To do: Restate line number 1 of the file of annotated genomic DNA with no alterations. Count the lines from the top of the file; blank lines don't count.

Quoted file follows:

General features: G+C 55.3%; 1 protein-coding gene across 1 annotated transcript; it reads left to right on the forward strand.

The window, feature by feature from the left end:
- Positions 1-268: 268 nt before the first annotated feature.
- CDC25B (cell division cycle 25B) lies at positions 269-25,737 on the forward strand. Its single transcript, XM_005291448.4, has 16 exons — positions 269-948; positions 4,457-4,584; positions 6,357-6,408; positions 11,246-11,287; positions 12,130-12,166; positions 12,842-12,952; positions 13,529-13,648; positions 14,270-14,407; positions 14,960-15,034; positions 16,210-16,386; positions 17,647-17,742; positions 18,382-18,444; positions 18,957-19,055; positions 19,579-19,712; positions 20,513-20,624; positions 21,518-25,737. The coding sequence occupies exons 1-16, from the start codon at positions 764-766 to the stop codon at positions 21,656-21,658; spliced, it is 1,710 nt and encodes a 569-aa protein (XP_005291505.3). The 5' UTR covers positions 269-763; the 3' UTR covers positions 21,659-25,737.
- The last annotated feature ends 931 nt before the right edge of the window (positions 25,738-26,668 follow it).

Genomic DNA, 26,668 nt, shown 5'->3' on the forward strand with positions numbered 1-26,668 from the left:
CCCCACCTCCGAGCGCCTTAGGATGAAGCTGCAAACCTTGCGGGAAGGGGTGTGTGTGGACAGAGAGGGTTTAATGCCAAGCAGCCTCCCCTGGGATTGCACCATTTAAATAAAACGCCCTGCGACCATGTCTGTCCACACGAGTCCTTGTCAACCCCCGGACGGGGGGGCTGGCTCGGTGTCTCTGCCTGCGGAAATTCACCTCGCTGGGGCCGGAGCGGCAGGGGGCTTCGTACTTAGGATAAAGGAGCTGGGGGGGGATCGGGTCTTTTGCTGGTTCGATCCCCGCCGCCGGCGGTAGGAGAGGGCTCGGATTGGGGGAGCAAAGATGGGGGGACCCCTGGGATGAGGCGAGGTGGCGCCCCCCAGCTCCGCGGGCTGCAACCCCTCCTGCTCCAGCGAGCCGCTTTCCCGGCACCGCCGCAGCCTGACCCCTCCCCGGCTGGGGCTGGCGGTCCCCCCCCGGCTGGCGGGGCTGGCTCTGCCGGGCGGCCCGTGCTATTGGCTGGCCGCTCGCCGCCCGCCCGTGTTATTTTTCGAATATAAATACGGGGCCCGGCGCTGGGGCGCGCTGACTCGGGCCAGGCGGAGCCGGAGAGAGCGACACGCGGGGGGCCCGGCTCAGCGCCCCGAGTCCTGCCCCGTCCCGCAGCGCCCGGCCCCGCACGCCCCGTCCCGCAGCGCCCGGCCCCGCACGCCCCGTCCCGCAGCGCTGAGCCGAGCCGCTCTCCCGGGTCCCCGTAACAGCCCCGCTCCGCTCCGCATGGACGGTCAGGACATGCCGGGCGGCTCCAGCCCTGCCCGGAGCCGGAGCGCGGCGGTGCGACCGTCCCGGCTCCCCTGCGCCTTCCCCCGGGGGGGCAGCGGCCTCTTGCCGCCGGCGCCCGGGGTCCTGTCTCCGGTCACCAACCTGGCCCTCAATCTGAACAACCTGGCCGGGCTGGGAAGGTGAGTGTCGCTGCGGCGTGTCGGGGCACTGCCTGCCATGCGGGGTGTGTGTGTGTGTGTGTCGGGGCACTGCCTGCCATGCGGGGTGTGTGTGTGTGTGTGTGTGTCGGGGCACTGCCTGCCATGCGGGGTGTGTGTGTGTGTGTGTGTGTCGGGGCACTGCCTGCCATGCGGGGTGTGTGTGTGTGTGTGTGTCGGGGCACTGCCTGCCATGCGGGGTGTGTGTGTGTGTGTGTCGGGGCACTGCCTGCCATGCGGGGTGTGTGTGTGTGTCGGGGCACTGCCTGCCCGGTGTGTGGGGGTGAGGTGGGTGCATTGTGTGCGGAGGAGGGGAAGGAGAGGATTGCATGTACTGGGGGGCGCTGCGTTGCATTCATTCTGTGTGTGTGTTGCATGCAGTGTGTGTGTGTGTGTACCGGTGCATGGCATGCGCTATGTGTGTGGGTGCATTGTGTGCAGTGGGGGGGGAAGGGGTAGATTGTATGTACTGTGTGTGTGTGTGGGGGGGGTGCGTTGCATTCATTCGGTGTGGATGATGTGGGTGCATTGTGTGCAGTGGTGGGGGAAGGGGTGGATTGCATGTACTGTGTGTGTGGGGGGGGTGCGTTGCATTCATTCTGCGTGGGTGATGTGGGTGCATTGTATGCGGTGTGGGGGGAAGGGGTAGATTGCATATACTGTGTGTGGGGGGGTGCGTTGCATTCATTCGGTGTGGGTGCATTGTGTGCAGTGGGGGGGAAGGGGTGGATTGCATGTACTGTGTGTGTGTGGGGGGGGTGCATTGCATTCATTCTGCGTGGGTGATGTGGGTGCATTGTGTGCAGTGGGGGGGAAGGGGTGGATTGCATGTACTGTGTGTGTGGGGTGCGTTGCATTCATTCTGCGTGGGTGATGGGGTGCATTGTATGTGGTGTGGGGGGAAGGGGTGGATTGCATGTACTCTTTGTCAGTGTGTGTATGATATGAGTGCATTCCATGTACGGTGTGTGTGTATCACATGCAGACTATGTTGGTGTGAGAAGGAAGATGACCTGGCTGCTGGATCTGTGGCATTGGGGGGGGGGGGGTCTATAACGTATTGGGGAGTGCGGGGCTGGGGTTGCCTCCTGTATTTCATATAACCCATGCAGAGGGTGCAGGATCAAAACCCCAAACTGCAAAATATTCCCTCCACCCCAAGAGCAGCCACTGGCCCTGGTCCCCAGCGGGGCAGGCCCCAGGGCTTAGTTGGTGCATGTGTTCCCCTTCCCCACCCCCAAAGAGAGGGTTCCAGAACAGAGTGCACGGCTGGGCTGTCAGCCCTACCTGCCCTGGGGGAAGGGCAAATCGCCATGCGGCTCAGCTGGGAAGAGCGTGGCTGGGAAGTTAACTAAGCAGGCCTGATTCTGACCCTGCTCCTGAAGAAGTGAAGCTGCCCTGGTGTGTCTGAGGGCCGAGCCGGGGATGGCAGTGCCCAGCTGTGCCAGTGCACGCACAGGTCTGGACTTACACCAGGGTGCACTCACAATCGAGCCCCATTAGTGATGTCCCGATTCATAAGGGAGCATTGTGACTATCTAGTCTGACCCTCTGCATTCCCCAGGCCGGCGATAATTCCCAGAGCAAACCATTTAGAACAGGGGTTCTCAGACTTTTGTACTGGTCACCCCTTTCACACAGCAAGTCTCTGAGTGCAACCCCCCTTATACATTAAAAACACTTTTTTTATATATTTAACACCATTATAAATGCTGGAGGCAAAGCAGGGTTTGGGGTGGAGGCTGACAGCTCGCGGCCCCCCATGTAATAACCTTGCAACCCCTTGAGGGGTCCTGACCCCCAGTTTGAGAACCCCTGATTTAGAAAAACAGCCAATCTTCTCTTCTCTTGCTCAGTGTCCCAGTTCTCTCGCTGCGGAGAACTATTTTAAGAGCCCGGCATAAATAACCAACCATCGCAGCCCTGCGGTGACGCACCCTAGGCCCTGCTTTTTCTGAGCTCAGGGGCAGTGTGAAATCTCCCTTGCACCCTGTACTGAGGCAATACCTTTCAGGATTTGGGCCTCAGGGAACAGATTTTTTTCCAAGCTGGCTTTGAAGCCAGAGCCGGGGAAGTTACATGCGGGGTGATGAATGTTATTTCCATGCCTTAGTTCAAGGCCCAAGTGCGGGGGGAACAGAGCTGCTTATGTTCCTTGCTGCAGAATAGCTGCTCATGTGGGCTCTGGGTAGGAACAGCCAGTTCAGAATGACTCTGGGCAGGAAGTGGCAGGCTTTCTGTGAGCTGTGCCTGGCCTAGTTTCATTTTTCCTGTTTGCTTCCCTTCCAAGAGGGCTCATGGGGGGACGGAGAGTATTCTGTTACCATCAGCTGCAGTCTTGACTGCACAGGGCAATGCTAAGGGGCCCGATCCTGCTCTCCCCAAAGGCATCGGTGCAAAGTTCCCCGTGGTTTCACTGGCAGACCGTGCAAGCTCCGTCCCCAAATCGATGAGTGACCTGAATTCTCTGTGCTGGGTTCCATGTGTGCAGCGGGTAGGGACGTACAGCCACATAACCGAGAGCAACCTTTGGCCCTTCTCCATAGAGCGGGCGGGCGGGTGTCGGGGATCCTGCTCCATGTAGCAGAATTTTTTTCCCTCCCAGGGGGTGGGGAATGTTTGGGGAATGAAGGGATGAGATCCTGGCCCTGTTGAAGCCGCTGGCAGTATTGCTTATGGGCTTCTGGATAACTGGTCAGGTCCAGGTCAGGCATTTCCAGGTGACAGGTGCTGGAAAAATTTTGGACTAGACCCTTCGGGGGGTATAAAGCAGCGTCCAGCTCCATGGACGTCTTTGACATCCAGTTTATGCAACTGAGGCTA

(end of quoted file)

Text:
General features: G+C 55.3%; 1 protein-coding gene across 1 annotated transcript; it reads left to right on the forward strand.